Set in an alternate feudal Japan where mechas and giant airships are a common thing for humans to see. With in this time period is a small village that gets raided by bandits during every ... See full summary »
R. Bruce Elliott,
Gungrave follows the story of best friends Brandon Heat and Harry MacDowell as they join and rise in the ranks of Big Daddy's Millenion crime syndicate. The story begins in the future ... See full summary »
A Japanese businessman, captured by modern-day pirates, is written off and left for dead by his company. Tired of the corporate life, he opts to stick with the mercenaries that kidnapped him, becoming part of their gang.
In a strange world of swords, guns and kimonos, cell phones and cybernetic body parts - a black samurai, Afro Samurai, seeks revenge from a man named Justice who killed his father and also happens to be the #1 fighter in the world. After Afro earns the rank of #2 fighter needed to challenge the #1, he starts his lonely walk to revenge. He faces bounty hunters, bar thugs and fanatical monks - all of whom seem to have clues to the whereabouts of Justice and all of whom covet the position of #2 for themselves. Also along the way we are introduced to Afro's chatty companion - the light hearted Ninja Ninja. Written by
Afro Samurai will stay in my collection as a pure guilty pleasure, a black samurai saga that has more than a touch of being made just right for die-hard fans of blood-drenched anime (or, for that matter, members of the Wu-Tang Clan, for which RZA did the music, and is an asset via groovy beats and is an occasional deterrent with rap going on during a big battle). At the same time it's also got a little tongue pressed into cheek, as the usual clichés in a revenge saga get just the right touches of harsh comedy (the side character Samuel L. Jackson mostly voices, Ninja Ninja as the fool of the series, gives some of it, and some of it just comes through the wild ways that the other samurais send out their forms of slaughter to Afro) and rapid stylization, with not just one specific style, though it is mostly indebted to recent ultra-violent anime. Through first-time director Kizaki and the writers who are also working mostly as their first efforts, experiment with its "ghetto" influence with it looking as much like an exploitation flick from the 70s as much as a sword-revenge story (many of those out for Afro's head could be compared to those out for Grier or Williamson's heads in the classic films).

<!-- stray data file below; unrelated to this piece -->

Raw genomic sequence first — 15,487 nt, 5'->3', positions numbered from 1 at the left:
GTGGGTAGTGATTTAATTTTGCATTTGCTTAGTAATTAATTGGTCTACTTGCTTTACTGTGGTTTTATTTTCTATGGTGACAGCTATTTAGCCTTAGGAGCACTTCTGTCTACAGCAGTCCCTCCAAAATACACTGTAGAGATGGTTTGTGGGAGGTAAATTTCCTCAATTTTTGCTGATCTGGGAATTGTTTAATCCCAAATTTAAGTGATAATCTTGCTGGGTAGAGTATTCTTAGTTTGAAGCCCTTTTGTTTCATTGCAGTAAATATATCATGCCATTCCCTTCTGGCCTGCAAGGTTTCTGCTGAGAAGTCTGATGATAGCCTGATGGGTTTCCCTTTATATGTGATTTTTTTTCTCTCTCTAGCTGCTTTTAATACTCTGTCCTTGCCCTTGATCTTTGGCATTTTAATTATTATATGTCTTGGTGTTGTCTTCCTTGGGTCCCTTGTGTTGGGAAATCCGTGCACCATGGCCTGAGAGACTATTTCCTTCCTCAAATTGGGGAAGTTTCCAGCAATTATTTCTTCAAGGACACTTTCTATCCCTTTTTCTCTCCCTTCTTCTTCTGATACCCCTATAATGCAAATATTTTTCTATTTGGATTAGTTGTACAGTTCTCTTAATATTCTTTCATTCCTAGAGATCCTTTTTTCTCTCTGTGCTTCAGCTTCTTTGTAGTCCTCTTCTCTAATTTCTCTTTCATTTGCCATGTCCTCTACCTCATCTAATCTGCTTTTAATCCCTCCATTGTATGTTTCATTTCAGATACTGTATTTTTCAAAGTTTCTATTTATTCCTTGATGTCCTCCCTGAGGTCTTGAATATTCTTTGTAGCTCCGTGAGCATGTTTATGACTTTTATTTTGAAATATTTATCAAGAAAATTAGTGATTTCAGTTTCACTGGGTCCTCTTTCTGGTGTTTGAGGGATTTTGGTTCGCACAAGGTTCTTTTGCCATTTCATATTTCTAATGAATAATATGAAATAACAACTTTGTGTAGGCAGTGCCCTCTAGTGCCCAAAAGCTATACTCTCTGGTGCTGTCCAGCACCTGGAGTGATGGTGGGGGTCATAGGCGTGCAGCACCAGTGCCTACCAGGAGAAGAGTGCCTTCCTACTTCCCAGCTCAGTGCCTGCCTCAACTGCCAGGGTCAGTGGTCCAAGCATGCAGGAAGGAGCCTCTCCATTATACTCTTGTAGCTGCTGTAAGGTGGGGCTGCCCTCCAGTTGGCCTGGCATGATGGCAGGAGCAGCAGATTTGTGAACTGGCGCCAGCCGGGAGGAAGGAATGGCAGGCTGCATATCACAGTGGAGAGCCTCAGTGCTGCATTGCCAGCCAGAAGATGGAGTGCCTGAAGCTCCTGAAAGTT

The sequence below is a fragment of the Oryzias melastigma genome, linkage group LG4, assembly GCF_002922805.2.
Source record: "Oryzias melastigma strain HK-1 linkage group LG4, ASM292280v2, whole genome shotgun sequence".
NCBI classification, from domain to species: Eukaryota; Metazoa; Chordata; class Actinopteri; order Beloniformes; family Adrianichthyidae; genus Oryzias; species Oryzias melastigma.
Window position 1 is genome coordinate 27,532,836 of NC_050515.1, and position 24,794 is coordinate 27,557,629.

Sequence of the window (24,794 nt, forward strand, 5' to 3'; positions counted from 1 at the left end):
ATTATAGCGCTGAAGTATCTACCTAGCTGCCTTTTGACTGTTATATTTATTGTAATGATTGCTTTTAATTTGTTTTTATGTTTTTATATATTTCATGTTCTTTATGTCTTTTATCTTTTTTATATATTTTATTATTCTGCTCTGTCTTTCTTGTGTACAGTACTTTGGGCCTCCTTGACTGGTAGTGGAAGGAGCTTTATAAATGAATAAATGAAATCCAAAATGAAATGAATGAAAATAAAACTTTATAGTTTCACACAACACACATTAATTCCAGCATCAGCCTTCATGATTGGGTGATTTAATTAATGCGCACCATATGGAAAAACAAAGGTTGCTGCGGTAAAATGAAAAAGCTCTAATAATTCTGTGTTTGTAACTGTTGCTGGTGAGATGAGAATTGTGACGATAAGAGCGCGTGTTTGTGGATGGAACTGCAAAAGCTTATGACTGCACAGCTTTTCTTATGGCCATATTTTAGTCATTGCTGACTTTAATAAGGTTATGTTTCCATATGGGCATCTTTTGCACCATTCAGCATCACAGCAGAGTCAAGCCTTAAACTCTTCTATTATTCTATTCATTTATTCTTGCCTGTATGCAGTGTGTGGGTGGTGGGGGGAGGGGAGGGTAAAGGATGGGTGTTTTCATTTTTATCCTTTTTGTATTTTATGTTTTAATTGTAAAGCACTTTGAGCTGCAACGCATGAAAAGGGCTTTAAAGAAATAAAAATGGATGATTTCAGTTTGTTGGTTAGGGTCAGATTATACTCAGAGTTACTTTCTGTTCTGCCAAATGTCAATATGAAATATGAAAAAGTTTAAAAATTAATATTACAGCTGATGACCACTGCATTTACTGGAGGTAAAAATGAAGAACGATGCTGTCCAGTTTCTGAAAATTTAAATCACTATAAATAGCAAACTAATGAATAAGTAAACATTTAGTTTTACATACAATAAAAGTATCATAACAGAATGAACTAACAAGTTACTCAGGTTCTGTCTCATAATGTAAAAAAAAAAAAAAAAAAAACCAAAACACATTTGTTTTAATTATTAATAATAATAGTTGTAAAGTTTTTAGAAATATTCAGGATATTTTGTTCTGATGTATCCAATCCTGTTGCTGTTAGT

But it's also science fiction to a degree, or at least futuristic in scope, mixing feudal Japan with crafty cyborgs and robots and other technology thrown in (including a robot clone of Afro who mimics his moves but not his subconscious). It's not anything exactly masterpiece-like, and after a few episodes it does come close to being a little tiresome in seeing Afro, who has little-to-no personality and just a straightforward bad motherf***er attitude, on his quest to achieve something higher than his simple 2-level. But it's downright exhilarating, as far as today's anime can get, in seeing the extremely bloody swordplay and other violent bits that come quick but with a lasting after effect, and in seeing how the conventions inherent in the supporting characters, be they in flashbacks to Afro's training or in the present as the ones out for Afro's head on a stick. It might actually be too based on the action for some, and it is a little light on story as it goes along past the flashback episode. Yet with people like Jackson and Perlman as the voices behind the figures, and in such a distinctive blend of the usual and unusual in the genre, it's worth a look for fans, and maybe even as a curiosity to those who dug Chapter 3 in Kill Bill 1.
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